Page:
Each spring, the showbiz hype machine talks up the excitement level of the summer blockbuster slate. In fact, despite a big May, Summer 2013 is looking like one of the dreariest and most useless summers ever, loaded with sequels to movies that weren’t worth seeing in the first place, lame vanity projects, overdone epics, and dull retreads.
Forget the summer’s biggest hits. What will the biggest flops of the season be? Here’s an educated guess based on advance buzz.
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1. After Earth (May 31)
This is a movie that goes wrong early. Really early. In the credits. “Story by Will Smith”? Huh?
Starring the top-billed Smith son Jaden Smith, who is no longer the adorable little kid he was in Pursuit of Happyness and The Karate Kid but is now a sullen teen? Directed by notorious hack M. Night Shyamalan, he of The Happening and The Lady in the Water and The Last Airbender, the guy who hasn’t made a movie that wasn’t laughed out of theaters in a decade?
Despite all of these obvious problems, plus the additional worry that the similar Tom Cruise movie Oblivion came out in April and fulfilled its title’s destiny almost instantly, After Earth is somehow managing to underperform expectations, causing early viewers to wonder why the former biggest star in the world, the elder Smith, spends most of the second half of the movie injured and stuck in a chair giving his son long-distance pep talks after the two crash-land on Earth to fight monsters a thousand years in the future. And why do both of them talk like they’re from New Zealand? This one is headed for the Bad Idea Hall of Fame, and the Stale Prince’s stock is plummeting after Men in Black III and Seven Pounds.
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2. World War Z (June 21)
The warmest reaction from early audiences has been, “Eh, it’s not that bad.” That’s what test audiences said about John Carter.
Plagued by delays and rewrites, the massively overbudget Brad Pitt movie about a zombie apocalypse suffers simultaneously from a groan-inducingly familiar setup and its being an attempt to launch a brand new franchise (based on the novel by Max Brooks, Mel’s son). Director Marc Forster is a fading B-lister who has never made a movie that connected with much of an audience except Quantum of Solace.
J.J. Abrams scribe Damon Lindelof was called in to straighten out the script, but few think the movie will recoup its $200 million budget when it opens against the second weekend of Man of Steel, which is getting excellent advance word.
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3. The Lone Ranger (July 3)
Opening over the 4th of July weekend, this opportunity for Johnny Depp to wave his freak flag yet again (a dead bird on your head, John? Sure, go for it) as Tonto is dogged by a goofy slapstick trailer that makes it look like Wild Wild West redux. Plus, whatever fanbase is left over from the 1950s TV show is currently in assisted living.
Depp’s Pirates of the Caribbean also made Disney nervous, and with a star of his charisma you can’t be sure what he might be able to pull off, but the Hollywood graveyard is littered with attempts to re-launch the traditional, family-friendly popcorn Western, and in the title role Armie Hammer does not inspire confidence in this $250 million project, last brought to the screen in a 1981 film that flopped hard.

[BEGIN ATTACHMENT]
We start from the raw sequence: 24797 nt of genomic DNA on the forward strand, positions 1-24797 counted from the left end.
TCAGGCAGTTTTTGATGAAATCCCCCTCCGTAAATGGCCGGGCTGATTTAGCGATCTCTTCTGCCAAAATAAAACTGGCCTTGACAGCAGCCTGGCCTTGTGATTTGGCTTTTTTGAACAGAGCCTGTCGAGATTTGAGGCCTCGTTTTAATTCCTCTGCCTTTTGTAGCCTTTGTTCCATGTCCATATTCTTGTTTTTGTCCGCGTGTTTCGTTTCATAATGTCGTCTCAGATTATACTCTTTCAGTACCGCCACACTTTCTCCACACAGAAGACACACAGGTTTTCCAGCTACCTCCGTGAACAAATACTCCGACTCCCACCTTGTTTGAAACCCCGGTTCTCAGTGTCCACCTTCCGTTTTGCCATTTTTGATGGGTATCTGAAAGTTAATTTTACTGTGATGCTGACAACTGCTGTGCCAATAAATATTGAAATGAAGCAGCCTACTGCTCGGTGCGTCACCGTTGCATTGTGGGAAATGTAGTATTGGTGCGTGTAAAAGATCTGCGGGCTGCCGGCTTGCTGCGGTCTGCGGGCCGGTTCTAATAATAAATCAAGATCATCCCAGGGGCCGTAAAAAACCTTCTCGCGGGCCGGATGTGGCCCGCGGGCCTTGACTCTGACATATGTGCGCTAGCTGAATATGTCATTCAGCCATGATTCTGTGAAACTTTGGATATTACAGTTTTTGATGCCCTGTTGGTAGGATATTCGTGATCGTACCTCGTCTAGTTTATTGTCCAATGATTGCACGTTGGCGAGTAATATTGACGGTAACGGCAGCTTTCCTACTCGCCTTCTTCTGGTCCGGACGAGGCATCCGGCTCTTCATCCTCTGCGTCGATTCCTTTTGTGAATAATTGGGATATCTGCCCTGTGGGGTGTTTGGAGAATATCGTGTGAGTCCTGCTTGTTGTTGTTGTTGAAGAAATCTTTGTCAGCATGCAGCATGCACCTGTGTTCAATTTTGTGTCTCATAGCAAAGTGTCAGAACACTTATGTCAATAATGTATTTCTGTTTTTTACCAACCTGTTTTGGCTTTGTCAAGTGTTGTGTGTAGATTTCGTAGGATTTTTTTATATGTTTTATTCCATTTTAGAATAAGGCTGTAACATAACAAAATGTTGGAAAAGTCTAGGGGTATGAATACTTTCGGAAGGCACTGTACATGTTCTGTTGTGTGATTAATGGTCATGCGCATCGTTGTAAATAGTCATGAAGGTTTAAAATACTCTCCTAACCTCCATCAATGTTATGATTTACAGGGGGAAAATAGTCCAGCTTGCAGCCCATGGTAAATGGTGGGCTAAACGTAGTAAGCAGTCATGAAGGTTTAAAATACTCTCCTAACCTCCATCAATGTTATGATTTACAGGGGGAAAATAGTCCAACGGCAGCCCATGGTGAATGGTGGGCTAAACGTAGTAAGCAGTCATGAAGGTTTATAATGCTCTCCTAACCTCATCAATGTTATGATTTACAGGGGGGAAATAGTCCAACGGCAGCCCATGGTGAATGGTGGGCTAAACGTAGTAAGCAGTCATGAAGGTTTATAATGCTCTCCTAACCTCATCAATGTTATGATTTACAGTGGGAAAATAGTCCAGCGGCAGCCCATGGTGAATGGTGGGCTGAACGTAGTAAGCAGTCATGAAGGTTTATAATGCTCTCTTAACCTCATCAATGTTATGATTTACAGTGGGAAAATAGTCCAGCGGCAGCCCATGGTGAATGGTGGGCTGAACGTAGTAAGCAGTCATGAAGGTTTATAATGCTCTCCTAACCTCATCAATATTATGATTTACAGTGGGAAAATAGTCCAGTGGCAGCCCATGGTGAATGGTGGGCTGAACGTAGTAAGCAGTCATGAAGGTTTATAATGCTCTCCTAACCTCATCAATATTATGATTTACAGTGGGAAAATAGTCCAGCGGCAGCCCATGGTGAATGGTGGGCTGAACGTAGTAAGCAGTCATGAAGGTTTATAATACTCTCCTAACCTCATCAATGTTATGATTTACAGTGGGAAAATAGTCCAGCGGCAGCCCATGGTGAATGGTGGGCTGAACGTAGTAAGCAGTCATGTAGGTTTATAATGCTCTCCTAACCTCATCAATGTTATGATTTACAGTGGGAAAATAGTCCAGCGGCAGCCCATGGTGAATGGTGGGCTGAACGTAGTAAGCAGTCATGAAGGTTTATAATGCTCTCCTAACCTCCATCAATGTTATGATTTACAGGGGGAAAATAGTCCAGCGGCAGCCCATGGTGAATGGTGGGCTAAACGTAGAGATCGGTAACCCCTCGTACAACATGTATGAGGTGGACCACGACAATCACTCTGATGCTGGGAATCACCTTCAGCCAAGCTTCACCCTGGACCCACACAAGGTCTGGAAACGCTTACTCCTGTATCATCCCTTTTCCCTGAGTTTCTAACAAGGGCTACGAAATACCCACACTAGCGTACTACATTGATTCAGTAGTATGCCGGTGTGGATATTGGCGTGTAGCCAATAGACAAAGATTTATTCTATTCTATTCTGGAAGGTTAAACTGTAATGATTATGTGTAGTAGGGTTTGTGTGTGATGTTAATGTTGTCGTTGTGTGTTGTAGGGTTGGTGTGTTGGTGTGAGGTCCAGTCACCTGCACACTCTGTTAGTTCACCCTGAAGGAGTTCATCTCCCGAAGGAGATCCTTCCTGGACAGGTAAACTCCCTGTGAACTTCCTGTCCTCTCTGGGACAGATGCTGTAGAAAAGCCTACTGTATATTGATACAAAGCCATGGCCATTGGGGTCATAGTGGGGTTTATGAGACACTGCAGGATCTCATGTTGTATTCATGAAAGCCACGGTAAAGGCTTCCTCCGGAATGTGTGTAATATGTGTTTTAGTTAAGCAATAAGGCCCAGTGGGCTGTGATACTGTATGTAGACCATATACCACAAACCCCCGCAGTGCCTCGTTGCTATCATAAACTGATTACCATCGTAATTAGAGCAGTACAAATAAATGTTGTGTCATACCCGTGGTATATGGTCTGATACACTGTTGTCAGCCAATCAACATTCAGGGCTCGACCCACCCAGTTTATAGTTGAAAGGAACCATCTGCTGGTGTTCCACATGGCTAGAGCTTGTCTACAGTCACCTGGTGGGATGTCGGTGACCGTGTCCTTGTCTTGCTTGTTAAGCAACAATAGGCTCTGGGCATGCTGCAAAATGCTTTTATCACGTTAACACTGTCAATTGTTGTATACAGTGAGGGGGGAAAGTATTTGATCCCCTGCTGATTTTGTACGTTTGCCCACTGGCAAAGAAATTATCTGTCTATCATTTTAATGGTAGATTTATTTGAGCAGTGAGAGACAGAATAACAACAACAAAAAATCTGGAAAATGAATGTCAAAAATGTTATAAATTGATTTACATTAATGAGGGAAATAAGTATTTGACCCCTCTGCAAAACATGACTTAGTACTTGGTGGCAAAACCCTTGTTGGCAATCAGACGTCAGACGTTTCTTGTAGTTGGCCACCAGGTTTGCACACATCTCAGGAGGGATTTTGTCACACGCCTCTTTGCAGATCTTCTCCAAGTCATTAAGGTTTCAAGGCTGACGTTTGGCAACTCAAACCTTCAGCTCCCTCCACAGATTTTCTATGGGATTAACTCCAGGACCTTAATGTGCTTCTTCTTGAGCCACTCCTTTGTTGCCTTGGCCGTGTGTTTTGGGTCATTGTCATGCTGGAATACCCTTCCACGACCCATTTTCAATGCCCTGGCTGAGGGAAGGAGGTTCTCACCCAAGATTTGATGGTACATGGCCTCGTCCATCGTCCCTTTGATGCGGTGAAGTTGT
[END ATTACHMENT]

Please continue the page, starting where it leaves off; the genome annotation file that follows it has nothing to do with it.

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4. R.I.P.D (July 19)
The buddy cop action comedy The Heat, starring Melissa McCarthy and Sandra Bullock, is exciting early audience interest. Not so this rival cop feature directed by journeyman Robert Schwentke (Red, The Time Traveler’s Wife) starring Jeff Bridges and the ever-smug Ryan Reynolds, who seems to be repelling audiences in movies like Green Lantern and The Change-Up.
It comes with a bizarre premise that sounds tough to sell: the cops are undead, working for the Rest in Peace Department, as they try to solve a mystery behind the murder of one of them. The film, which in the trailer looks pretty much like a Men in Black clone, was shot in 2011 and has been kept under a veil, which doesn’t indicate a lot of pride about it. Best guess is that it will disappear quietly without wasting too many marketing dollars on top of its reported $200 million budget.
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5. Elysium (August 9)
Hoping that there’s still some mileage left in middle-aged stars Jodie Foster (who plays the villain) and Matt Damon (who still hasn’t brought in much of an audience for most of his non-Bourne films), South African director Neill Blomkamp will try to recreate the success of his sci-fi sleeper District 9, but the film sounds a lot like After Earth and Oblivion.
Yet again, we return to a distant future (the year 2154) when the planet is a post-apocalyptic wasteland. One brave Earth warrior — Damon, who doesn’t look good with a shaved head– decides to launch an attack on the ruling elites who glide above it all on a space station.
Been there, blown up that.
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